Wednesday, January 20, 2016

Interview with author Kaaren Christopherson

Author interviews are one of my favorite things to post which is why I am super excited to welcome author Kaaren Christopherson to Flashlight Commentary.

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Welcome to Flashlight Commentary Kaaren. It’s great to have you with us. To start things off, I’d like to know a little bit about you. Where are you from? What is your background?
Thanks so much for having me. I’m a native Michigander, but I’ve lived for many years in the Washington, DC, area. Like many people who come to the DC area, I came for a job. Currently I’m a senior writer and editor for a large international development non-profit. I’ve been writing and editing as some aspect of my “day job” for 30 years. I’ve been writing fiction for my own pleasure ever since I was in school. I’m an artist as well as a writer. My degrees are in history, art, and education. I enjoy travel, museums, galleries, historical sites, theater, music, and spending time with friends and family—including my two cats.

How would you characterize your writing style? What sort of themes are you drawn to? 
I don’t think of myself as having a particular style as an author, but I do try to have my writing “voice” reflect the historical period that I’m writing about. In other words, since Decorum is a story about deception, betrayal, bigamy, and murder in Gilded Age New York, one of my goals was to achieve a narrative that “sounds” like it was published in 1890 rather than in 2015. As I think about all my early attempts to write historical fiction, I think this goal holds true. In terms of themes, the theme that interests me most is how women in different social circumstances live out their lives within the boundaries that society has set up in the particular period I’m writing about. So, for example, does wealth make it any easier to be a woman in the 1890s, or does she share many of the same social restrictions as a poor woman? If a woman is poor and her choices for employment are few, how does she survive in 1890? 

Historic fiction is obviously a favorite genre of mine, but why do you think it holds so much appeal for modern readers?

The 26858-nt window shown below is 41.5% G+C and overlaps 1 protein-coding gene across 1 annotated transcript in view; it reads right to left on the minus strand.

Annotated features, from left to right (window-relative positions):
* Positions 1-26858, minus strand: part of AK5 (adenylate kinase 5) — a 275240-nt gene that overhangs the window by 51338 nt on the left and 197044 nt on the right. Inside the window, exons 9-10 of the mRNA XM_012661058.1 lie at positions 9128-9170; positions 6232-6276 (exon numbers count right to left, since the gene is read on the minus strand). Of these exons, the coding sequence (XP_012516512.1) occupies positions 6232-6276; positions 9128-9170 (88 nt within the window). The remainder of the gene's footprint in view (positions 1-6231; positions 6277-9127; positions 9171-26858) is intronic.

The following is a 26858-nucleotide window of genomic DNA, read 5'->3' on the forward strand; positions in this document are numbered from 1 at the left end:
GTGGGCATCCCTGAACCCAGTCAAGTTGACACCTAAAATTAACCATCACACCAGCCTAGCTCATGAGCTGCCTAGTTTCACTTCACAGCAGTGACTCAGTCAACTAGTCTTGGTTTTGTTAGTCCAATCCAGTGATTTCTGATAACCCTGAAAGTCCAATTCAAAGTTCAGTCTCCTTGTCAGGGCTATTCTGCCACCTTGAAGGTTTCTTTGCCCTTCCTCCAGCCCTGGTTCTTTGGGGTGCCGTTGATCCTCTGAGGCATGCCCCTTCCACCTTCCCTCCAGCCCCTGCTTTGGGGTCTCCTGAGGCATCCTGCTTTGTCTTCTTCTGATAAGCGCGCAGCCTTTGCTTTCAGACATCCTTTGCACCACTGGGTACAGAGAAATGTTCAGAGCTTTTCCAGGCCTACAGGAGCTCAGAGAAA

If anyone has ever asked a parent or grandparent what it was like to live in the “olden days” then that person would probably enjoy historical fiction. We have such an abundance of technology and conveniences that we are fascinated by how people got along without—without mobile phones, without computers or tablets, without television, or cars or airplanes or microwave ovens and frozen food (or refrigerators, for that matter). Can you imagine life before plastic—plastic in our luggage, phones, furniture, eyeglasses, dishes, and many small parts of items that aren’t plastic on the whole? Historical fiction is a way for us to see how people functioned successfully in times very different from our own. Like Decorum, historical fiction doesn’t even have to center around a particular historical event; the story can come out of the author’s imagination but be steeped in a historical period. 

How would you describe your writing process? Where do you start and how do you get into the right mindset?
Decorum is very character driven; I let the characters have a lot of latitude in growing the story. Connor O’Casey and Blanche Wilson de Alvarado were the first characters to pop into my imagination, quickly followed by Francesca Lund. The scenes that came to me first actually occur midway through the story, so I had to let them lead me out from those points so I could discover who these people were and what their relationship was to each other. I probably had close to one hundred pages of manuscript written before I could start putting a book together.

In terms of getting into the mindset, that’s where the research comes in. I began with several survey books about the period—mostly social history about how people lived (what they wore and ate, how they were educated, what work they performed), what technology was like, what discoveries had just been made, what political or economic forces affected ordinary people, how people traveled. I didn’t try to know everything, but have a good grasp of what life was like and the limitations and opportunities of the period so that the characters would act with credibility. Then I let the writing dictate the next phase of research, which is largely the details—what to call items of clothing, what kind of carriage might be used for a particular event, how a dinner table is set. Researching the 1890s was very interesting because of the variety of material available, not just history books, but biographies and memoirs, photographs, engravings, paintings, novels from the period, all sorts of resources that helped me get closer to the characters and their surroundings. I also took advantage of historic home shows and what the museums and historic homes in New York and Washington, DC, have to offer for steeping myself in the period. One of my favorite resources was my great-grandmother’s etiquette book called Decorum, published in 1881. It not only gave me a wealth of information on the expected behavior of the period, but also gave me the novel’s title and organizing theme.

Do you struggle with dialogue, research, plotting, character development, etc.? If so, how do you overcome it? 
Honestly, I think the most challenging part of writing is simply getting out of the way and letting the characters speak to each other and live out the plot. Usually when I’m struggling it’s because I’m trying to make the characters say something or act in a certain way rather than let them show me or tell me. Sure, I set up the situation, but they take the lead. One of the most satisfying aspects of writing is dialogue. I love writing dialogue. I don’t think of it as writing or “devising” dialogue as much as it is taking dictation from the characters as they speak to each other. I’m listening in on the conversation they are having in my imagination and filling in the description with what they and I see around them. Probably the other big challenge is to be able to wield a lot of material and turn it into a single story.